This is Disturbing


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scorpion53061

Associated Press
Greenspan Warns on Baby Boomer Benefits
Friday August 27, 10:22 am ET
By Martin Crutsinger, AP Economics Writer



Greenspan Warns of 'Abrupt and Painful' Choices Unless Baby Boomer
Benefits Are Trimmed

JACKSON, Wyo. (AP) -- Federal Reserve Chairman Alan Greenspan said
Friday that the country will face "abrupt and painful" choices if
Congress does not move quickly to trim the Social Security and Medicare
benefits that have been promised to the baby boom generation.

Returning to a politically explosive issue that he has addressed a
number of times this year, Greenspan said that it was wrong for the
government to hold out the promise of more retirement benefits than it
is capable of providing.

He said this issue was particularly critical given the impending
retirement of 77 million baby boomers born in the two decades after
World War II.

"As a nation, we owe it to our retirees to promise only the benefits
that can be delivered," Greenspan said in opening remarks to a two-day
conference sponsored by the Federal Reserve Bank of Kansas City on the
challenges posed by aging populations.

"If we have promised more than our economy has the ability to deliver,
as I fear we may have, we must recalibrate our public programs so that
pending retirees have time to adjust through other channels," Greenspan
said. "If we delay, the adjustments could be abrupt and painful."

Greenspan, as he has done previously, suggested that possible changes
would be raising the retirement age to receive full Social Security
benefits, which currently is gradually increasing from 65 to 67.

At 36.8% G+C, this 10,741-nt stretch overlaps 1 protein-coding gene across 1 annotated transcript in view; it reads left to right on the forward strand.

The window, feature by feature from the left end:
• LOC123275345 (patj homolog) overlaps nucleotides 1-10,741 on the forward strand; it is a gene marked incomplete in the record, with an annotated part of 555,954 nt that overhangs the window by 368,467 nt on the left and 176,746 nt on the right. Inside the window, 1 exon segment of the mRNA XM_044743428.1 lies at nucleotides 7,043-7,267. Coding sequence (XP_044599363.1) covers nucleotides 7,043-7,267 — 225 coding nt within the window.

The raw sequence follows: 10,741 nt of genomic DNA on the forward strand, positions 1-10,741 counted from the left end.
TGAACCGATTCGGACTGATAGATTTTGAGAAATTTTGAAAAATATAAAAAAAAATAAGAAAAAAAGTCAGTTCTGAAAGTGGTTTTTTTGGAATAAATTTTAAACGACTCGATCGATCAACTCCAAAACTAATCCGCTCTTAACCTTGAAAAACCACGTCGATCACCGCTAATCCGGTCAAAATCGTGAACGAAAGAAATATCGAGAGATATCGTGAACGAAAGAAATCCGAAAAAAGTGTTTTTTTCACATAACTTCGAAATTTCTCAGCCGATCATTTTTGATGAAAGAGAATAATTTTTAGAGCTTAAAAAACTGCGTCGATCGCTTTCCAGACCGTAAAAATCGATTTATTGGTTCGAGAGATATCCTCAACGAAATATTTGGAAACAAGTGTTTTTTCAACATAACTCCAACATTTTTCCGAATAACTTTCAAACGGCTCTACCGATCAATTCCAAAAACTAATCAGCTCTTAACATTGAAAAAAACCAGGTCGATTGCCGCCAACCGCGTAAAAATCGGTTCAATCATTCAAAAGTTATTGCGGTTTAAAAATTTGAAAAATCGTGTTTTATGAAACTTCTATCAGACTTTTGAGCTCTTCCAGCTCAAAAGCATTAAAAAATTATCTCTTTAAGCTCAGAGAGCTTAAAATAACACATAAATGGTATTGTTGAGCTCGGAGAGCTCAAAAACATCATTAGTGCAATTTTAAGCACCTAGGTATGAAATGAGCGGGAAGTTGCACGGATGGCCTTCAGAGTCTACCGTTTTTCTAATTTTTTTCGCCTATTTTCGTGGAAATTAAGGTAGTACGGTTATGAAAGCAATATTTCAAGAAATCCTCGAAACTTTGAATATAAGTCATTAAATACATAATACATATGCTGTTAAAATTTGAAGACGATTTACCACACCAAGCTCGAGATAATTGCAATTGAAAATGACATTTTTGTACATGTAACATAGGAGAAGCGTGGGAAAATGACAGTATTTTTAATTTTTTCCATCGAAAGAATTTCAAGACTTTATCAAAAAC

Greenspan, who is 78 and was recently confirmed for a fifth term as Fed
chairman, has been a proponent of raising the retirement age ever since
he was chairman of a commission that recommended a number of changes to
rescue Social Security from impending insolvency two decades ago.

In his remarks, Greenspan said that the projected doubling of the U.S.
population over the age of 65 by 2035 would add to the government's
budget deficit woes.

But he said it was important to be careful in how those deficits were
addressed. He said that relying entirely on an increase in the payroll
tax on workers to deal with the funding shortfall in Social Security and
Medicare would make it more costly for employers to hire workers.

Greenspan said policymakers must consider all the economic impacts that
changes in the government's two biggest benefit programs would entail
such as the effect on retirement decisions, the size of the labor force
and the saving behavior of Americans.

Greenspan acknowledged that any decisions to trim benefits or boost
payroll taxes could be difficult politically, but he said those
decisions must be made and made quickly to give baby boomers time to
adjust.

"Though the challenges of prospective increasingly stark choices for the
United States seem great, the necessary adjustments will likely be
smaller than those required in most other developing countries," he
said, noting that Europe and Japan will have a much higher proportion of
retirees to current workers in coming years.

Greenspan has repeatedly this year addressed the looming crisis in
Social Security and Medicare, a development that the presidential
candidates have chosen to virtually ignore given the painful choices
that will likely be presented to the next president.
 
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S